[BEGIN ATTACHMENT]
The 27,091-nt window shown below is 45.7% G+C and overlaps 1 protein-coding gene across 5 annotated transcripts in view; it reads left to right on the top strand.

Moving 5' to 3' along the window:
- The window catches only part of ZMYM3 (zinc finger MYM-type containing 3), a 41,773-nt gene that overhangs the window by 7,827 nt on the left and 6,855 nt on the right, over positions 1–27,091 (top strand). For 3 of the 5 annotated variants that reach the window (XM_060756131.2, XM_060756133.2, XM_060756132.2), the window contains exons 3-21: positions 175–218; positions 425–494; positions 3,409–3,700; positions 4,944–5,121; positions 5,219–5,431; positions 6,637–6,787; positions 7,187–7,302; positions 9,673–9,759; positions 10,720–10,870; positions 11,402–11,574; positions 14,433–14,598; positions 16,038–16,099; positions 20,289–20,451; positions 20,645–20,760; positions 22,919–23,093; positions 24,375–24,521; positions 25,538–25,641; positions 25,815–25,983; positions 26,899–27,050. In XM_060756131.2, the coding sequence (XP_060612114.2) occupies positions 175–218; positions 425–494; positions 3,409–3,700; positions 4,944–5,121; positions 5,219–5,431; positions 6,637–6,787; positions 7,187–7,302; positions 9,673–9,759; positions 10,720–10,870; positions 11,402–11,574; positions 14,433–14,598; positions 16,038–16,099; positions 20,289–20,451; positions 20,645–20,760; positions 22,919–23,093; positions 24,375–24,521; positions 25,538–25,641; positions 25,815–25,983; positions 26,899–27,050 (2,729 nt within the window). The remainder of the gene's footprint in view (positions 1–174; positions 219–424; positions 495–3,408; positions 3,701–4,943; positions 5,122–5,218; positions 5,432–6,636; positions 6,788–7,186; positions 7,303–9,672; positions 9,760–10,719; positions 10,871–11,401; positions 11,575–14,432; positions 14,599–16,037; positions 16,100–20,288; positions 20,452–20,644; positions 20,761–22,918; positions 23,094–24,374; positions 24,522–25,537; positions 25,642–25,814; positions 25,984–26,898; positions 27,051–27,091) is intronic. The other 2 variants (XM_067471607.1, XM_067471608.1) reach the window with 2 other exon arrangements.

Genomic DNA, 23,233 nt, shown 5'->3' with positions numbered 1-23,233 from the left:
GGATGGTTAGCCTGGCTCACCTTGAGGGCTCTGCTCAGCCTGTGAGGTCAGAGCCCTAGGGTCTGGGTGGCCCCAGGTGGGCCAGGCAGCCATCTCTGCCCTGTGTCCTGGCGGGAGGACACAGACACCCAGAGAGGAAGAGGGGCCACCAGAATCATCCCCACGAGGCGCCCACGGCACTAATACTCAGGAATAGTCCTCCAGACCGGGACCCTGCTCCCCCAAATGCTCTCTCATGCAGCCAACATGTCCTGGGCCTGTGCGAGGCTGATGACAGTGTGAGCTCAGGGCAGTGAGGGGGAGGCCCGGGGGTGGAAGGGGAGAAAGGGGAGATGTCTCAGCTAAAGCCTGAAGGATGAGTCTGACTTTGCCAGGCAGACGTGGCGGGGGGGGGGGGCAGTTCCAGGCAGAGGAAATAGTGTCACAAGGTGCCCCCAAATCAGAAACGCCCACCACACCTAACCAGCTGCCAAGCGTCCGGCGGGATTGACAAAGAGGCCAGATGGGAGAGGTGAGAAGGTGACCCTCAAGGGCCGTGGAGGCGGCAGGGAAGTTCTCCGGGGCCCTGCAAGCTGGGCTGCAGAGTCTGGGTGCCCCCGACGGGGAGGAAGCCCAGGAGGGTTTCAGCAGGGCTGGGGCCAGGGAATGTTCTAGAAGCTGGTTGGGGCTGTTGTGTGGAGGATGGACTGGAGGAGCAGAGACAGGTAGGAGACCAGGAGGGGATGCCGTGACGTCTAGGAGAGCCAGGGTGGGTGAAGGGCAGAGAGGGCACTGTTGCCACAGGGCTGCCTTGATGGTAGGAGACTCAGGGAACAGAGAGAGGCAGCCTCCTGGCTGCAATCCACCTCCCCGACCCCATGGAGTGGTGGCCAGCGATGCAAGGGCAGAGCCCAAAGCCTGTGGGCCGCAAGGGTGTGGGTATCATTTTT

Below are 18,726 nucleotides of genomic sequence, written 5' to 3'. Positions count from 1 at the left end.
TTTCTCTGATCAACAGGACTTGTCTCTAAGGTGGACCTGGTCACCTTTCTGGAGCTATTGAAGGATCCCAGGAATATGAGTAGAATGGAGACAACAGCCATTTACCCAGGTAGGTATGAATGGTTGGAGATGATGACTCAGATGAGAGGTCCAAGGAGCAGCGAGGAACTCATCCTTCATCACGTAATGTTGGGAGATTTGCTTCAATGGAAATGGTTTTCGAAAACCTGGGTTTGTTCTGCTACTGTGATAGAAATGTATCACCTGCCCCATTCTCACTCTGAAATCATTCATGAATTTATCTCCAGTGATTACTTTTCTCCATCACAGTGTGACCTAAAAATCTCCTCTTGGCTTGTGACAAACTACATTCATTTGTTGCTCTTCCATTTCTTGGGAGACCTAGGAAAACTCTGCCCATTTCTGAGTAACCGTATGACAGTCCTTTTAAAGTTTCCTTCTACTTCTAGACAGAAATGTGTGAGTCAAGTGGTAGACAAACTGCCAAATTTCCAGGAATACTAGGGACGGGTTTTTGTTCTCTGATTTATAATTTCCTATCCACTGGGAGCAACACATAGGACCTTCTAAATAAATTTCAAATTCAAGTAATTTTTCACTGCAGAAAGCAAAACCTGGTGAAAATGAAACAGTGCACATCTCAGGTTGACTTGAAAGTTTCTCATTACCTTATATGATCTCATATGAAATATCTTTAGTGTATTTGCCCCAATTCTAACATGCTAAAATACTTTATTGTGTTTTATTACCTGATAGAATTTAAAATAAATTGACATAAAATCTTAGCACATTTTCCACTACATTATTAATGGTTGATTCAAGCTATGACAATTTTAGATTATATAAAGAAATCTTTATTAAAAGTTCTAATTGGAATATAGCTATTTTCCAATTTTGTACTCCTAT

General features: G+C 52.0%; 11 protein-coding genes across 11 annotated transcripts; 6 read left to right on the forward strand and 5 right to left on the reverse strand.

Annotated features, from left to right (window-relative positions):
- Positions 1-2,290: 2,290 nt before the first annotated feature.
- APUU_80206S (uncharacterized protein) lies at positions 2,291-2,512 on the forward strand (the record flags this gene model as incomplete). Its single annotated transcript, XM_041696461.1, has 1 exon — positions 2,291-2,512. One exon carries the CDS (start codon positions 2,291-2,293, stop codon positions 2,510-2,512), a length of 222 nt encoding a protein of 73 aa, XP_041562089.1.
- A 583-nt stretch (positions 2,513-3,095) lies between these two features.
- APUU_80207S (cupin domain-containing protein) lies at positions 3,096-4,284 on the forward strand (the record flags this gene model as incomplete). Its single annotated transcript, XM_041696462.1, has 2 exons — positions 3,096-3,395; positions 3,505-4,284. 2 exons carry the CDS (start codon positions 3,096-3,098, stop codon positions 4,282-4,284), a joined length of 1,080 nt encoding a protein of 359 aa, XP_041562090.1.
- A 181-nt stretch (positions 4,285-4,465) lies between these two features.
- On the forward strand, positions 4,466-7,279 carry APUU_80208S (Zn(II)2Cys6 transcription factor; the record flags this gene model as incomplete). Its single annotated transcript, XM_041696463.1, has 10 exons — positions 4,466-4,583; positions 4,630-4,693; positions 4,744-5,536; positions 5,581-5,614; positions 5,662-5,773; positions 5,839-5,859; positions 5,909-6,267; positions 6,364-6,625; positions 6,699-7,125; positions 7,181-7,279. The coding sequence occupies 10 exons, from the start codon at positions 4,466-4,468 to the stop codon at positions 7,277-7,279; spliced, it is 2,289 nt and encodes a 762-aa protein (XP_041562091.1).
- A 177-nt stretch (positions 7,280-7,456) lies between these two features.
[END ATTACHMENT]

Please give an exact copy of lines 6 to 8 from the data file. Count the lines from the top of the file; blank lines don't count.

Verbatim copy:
Below are 18,726 nucleotides of genomic sequence, written 5' to 3'. Positions count from 1 at the left end.
TTTCTCTGATCAACAGGACTTGTCTCTAAGGTGGACCTGGTCACCTTTCTGGAGCTATTGAAGGATCCCAGGAATATGAGTAGAATGGAGACAACAGCCATTTACCCAGGTAGGTATGAATGGTTGGAGATGATGACTCAGATGAGAGGTCCAAGGAGCAGCGAGGAACTCATCCTTCATCACGTAATGTTGGGAGATTTGCTTCAATGGAAATGGTTTTCGAAAACCTGGGTTTGTTCTGCTACTGTGATAGAAATGTATCACCTGCCCCATTCTCACTCTGAAATCATTCATGAATTTATCTCCAGTGATTACTTTTCTCCATCACAGTGTGACCTAAAAATCTCCTCTTGGCTTGTGACAAACTACATTCATTTGTTGCTCTTCCATTTCTTGGGAGACCTAGGAAAACTCTGCCCATTTCTGAGTAACCGTATGACAGTCCTTTTAAAGTTTCCTTCTACTTCTAGACAGAAATGTGTGAGTCAAGTGGTAGACAAACTGCCAAATTTCCAGGAATACTAGGGACGGGTTTTTGTTCTCTGATTTATAATTTCCTATCCACTGGGAGCAACACATAGGACCTTCTAAATAAATTTCAAATTCAAGTAATTTTTCACTGCAGAAAGCAAAACCTGGTGAAAATGAAACAGTGCACATCTCAGGTTGACTTGAAAGTTTCTCATTACCTTATATGATCTCATATGAAATATCTTTAGTGTATTTGCCCCAATTCTAACATGCTAAAATACTTTATTGTGTTTTATTACCTGATAGAATTTAAAATAAATTGACATAAAATCTTAGCACATTTTCCACTACATTATTAATGGTTGATTCAAGCTATGACAATTTTAGATTATATAAAGAAATCTTTATTAAAAGTTCTAATTGGAATATAGCTATTTTCCAATTTTGTACTCCTAT

General features: G+C 52.0%; 11 protein-coding genes across 11 annotated transcripts; 6 read left to right on the forward strand and 5 right to left on the reverse strand.